Midsummer (a play with songs)

David Greig and Gordon McIntyre
Traverse Theatre Company
Soho Theatre

Publicity photo

Good plays get under the skin of viewers; the finest of plays find their way directly into people's hearts. Midsummer, which comes into the latter category, is pretty much as enjoyable as a two-hander could hope to be.

Unusually for Edinburgh Fringe fare, which often disappoints when it hits the bright lights of London, Midsummer seems deeper and richer on second viewing, even in the unkindest of bleak midwinters.

This play with music works on a number of different levels, as love story, Edinburgh guide, drama and beneath-the-surface philosophical treatise considering the middle-class, thirty-something experience today.

Greig, who also directs, and his folk-influenced songster Gordon McIntyre are very well served by two excellent performers, Cora Bissett and Matthew Pidgeon. They not only play the central characters, Helen a lawyer and Bob a would-be poet turned petty criminal, but also a whole host of other citizens, good and bad. As if that were not enough, the pair also play a mean series of duelling guitars and sing tunefully to boot.

The story's starting point is the meeting on Midsummer Eve in a wine bar of a pair of lonely 35-year-olds in need of solace. The couple have an unlikely but hilarious one night stand and then get to know each other through the ensuing 100 stage minutes filled not only with wry comedy but down-to-earth philosophy and personal insight.

David Greig's brilliantly takes us into the minds of two very different people during a helter-skelter weekend in which they lose themselves and their inhibitions, with the possibility of permanent freedom at the end of the experience.

Along the way, Bob has to escape the fearsome clutches of a slightly less petty criminal, Big Tiny Tam Callaghan, who is more than a little put out at the loss of £15,000 in a Tesco's plastic bag. Helena's equivalent is her mildly autistic nephew Brendan who spills the beans after she spills the contents of her stomach on the cathedral steps when she should be on duty bridesmaiding for a sister who has come up trumps in the Internet dating stakes.

The story is told with energy and élan by the pair, rarely missing the opportunity for a belly laugh but also taking us into their souls with moments of pathos that could easily draw tears.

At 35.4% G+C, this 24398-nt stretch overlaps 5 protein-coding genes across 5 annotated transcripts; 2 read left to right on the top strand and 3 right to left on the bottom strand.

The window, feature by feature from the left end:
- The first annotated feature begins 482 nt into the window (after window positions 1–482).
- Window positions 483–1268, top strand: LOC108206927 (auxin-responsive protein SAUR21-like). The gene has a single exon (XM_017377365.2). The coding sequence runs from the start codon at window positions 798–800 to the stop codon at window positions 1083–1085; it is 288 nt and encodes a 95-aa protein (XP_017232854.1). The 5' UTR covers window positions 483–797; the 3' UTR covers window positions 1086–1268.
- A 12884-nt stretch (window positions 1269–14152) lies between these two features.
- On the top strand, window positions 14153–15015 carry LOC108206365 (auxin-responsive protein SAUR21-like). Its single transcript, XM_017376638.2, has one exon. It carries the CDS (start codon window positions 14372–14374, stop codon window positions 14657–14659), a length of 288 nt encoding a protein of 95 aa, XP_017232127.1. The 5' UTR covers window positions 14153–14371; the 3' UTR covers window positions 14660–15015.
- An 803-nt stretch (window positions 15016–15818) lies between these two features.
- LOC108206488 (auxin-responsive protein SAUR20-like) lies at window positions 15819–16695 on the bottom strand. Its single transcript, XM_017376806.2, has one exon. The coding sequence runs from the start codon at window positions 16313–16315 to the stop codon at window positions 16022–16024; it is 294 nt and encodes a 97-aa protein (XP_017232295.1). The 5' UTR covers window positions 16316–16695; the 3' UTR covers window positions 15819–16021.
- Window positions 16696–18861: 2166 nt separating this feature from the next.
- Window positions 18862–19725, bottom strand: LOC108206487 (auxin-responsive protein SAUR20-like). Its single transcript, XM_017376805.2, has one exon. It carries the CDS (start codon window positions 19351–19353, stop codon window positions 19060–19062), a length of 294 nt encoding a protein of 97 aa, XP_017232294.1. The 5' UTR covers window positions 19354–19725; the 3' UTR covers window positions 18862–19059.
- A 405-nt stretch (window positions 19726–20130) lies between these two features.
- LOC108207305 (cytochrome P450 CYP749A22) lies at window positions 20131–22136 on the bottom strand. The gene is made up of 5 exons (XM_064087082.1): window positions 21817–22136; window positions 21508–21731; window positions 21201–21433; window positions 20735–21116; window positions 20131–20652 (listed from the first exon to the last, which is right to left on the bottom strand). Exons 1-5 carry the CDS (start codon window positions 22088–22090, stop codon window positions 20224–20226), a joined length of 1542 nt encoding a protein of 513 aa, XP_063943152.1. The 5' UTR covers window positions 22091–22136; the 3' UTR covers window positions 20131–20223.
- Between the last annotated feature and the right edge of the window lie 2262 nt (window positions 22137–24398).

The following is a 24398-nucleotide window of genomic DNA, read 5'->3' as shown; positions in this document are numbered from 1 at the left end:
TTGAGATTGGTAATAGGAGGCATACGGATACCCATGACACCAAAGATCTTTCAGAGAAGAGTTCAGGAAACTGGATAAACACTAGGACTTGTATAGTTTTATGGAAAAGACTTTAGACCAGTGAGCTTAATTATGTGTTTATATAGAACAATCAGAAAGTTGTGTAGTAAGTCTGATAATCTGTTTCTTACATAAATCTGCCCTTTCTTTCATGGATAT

Perhaps the play's finest achievement is to populate the stage with a wide variety of characters that make up Edinburgh life, like a rather better bred version of the city's substrata immortalised by Irvine Welsh. Others may disagree and feel that the incisive analysis of the difficulties faced by lonely singles is more significant. Take your pick.

The great care that has gone into perfecting this production is most apparent in the way that carefully considered props supplement Georgia McGuinness's set, which simultaneously depicts the bedrooms of the protagonists. These include ropes (don't ask their use), clothing, an Elmo doll, a guitar-fist, question cards and most significantly, the imaginations of audience members, which are tested to a significant degree as the creative team build the overall impression.

David Greig is one of the most adventurous and best playwrights currently writing but even for him, Midsummer represents something very special. It is hard to recommend this exhilarating evening highly enough and readers are urged to get in touch with Soho Theatre as soon as possible because tickets will be at a premium.

Philip also reviewed this production at the 2009 Edinburgh Fringe and Seth Ewin reviewed it in Edinburgh in 2010. It was also reviewed by Howard Loxton at the Tricycle.

Reviewer: Philip Fisher

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